I have a bill in my email that I need to pay. It's been sitting there for ten days. It's not a big bill, and paying it will take me all of ten seconds. I'll do it tomorrow.
I left a shoe at the Quality Inn in Lee, Massachusetts. I need to call them so they can mail me my shoe. This, I will also do tomorrow.
The cat still has, like, mange. I still need to call the vet. I will. Tomorrow.
It feels good, this tomorrow thing. Everything will get done, you see. I have a schedule, a plan. Some people might even call this responsible.
These people are probably putting things off, too. In the most recent New Yorker, there's an essay called Later: What does procrastination tell us about ourselves? It's a very long essay, and I can only guess the author had something else he really needed to be doing. It reviews some of the literature on the subject of procrastination, delving into Kantian ethics, game theory, and making excellent use of the word "dillydallying." In case you are checking the 'Pot to avoid writing, I will also mention that the essay tells us: "Victor Hugo would write naked and tell his valet to hide his clothes so that he’d be unable to go outside when he was supposed to be writing." This puts a new spin on Les Miserables.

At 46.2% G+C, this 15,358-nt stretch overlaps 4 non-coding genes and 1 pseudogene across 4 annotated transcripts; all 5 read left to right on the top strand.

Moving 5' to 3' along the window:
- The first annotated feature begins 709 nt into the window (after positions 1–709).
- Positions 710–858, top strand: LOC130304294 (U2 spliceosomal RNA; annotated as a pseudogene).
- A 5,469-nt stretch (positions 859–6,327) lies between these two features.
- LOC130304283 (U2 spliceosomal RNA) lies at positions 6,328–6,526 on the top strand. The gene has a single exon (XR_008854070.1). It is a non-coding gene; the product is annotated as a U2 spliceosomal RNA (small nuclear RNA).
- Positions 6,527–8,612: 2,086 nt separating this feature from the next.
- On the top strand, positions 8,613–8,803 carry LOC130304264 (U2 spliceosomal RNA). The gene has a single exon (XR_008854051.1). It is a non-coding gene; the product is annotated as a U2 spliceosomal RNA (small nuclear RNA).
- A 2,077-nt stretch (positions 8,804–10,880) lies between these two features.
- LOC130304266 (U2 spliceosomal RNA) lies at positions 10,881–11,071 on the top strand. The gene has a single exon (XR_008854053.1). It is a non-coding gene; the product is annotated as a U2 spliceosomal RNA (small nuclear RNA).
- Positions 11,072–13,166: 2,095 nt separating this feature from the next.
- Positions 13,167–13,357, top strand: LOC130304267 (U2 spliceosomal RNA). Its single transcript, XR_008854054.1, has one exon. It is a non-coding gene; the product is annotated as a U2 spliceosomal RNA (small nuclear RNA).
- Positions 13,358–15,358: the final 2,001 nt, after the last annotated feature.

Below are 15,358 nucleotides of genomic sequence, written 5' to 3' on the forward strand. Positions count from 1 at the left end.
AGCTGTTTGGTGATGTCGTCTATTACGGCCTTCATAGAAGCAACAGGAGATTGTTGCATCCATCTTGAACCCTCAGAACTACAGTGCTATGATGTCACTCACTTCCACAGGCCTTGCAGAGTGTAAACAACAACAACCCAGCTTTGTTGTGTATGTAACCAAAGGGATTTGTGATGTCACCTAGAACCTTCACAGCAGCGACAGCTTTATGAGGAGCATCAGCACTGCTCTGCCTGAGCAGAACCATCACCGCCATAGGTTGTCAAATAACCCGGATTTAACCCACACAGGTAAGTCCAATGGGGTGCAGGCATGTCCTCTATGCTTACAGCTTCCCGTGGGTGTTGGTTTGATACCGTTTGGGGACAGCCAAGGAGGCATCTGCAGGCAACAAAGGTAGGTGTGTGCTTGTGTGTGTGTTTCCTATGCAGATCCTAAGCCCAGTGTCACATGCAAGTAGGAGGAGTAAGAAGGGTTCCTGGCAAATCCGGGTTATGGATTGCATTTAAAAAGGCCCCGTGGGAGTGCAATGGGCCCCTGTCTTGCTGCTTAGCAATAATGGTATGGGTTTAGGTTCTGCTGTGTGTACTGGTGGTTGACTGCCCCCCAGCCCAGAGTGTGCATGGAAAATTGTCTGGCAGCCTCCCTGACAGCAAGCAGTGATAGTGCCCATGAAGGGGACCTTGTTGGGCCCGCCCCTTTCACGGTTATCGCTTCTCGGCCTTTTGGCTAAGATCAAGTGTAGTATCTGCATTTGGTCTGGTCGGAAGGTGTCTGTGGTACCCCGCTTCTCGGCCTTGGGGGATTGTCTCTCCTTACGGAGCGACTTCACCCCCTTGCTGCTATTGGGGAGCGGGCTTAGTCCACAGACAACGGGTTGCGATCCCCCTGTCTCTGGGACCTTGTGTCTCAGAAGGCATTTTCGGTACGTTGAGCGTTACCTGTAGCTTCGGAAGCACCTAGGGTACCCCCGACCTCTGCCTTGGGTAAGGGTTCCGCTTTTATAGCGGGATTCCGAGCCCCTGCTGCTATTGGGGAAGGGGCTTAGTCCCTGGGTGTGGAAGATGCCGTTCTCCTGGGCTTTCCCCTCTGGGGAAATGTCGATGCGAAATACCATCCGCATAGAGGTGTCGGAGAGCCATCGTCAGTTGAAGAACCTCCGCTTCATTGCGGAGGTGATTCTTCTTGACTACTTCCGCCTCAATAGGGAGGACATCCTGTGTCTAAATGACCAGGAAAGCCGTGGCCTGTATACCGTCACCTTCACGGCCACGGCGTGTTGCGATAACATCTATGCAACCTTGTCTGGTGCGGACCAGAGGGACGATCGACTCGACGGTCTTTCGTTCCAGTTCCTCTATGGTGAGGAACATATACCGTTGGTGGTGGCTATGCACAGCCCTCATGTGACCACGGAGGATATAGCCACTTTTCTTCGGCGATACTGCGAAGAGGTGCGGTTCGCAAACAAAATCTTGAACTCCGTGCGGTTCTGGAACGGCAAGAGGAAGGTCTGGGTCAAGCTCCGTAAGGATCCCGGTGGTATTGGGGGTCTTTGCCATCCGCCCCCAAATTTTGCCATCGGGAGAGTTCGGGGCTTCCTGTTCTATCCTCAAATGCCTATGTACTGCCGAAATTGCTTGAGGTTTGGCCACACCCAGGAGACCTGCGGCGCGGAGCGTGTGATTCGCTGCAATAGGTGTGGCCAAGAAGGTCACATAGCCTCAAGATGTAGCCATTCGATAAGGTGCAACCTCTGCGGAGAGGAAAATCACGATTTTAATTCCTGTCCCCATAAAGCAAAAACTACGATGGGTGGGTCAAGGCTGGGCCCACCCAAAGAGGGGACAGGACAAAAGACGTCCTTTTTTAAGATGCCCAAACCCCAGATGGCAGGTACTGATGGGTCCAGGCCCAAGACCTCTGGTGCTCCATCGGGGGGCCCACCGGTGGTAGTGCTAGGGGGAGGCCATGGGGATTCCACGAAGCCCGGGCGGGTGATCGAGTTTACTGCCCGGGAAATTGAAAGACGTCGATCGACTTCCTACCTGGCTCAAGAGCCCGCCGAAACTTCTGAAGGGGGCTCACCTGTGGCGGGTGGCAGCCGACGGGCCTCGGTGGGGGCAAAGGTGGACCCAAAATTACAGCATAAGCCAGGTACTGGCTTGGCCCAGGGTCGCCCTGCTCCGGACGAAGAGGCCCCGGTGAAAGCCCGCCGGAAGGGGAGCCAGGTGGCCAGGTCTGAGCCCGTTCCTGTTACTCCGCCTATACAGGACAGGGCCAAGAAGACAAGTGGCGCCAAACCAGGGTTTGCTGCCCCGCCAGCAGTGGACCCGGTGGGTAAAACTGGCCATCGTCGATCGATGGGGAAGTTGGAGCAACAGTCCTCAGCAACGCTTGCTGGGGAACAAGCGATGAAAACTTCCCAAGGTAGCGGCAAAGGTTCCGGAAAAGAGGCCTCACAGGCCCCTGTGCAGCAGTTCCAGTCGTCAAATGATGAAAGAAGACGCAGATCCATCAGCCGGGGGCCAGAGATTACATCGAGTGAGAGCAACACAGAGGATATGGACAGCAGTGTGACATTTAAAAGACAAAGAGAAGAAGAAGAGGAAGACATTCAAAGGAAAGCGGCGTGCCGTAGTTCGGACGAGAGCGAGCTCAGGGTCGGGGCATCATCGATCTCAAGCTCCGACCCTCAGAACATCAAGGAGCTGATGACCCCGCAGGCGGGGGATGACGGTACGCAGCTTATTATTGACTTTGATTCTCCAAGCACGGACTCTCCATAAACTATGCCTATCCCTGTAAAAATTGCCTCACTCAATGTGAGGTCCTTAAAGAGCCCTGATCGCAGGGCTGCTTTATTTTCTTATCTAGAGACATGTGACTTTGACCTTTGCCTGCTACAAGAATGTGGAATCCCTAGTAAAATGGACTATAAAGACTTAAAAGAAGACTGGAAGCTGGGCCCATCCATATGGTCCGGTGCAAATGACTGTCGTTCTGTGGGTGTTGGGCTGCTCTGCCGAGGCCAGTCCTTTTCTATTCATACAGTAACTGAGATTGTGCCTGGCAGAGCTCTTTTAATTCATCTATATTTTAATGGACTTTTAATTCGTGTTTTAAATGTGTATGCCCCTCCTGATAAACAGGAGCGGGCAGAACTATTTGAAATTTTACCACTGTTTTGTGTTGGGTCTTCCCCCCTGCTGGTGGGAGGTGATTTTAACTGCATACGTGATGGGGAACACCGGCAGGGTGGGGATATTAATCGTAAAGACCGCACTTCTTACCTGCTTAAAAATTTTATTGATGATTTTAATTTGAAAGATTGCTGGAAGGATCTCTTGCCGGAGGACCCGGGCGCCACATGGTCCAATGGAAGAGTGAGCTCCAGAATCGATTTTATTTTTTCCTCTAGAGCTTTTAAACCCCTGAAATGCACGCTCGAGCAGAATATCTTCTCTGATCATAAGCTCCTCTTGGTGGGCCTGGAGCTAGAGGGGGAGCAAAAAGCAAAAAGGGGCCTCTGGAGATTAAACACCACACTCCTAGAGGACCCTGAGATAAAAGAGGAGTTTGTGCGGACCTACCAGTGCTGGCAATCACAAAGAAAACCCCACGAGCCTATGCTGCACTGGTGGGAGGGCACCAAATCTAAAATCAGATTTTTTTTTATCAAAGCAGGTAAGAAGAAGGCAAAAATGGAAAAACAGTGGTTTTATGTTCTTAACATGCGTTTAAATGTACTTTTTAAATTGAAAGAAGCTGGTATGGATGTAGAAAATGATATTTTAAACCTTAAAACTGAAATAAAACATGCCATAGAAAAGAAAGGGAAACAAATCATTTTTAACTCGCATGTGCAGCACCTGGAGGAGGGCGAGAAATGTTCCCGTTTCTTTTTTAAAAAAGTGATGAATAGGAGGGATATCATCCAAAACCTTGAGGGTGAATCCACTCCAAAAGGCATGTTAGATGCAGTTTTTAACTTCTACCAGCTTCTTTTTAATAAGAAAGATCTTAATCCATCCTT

Oh, and the link to this essay was sent to me by my critical thesis student. I will let this pass without comment.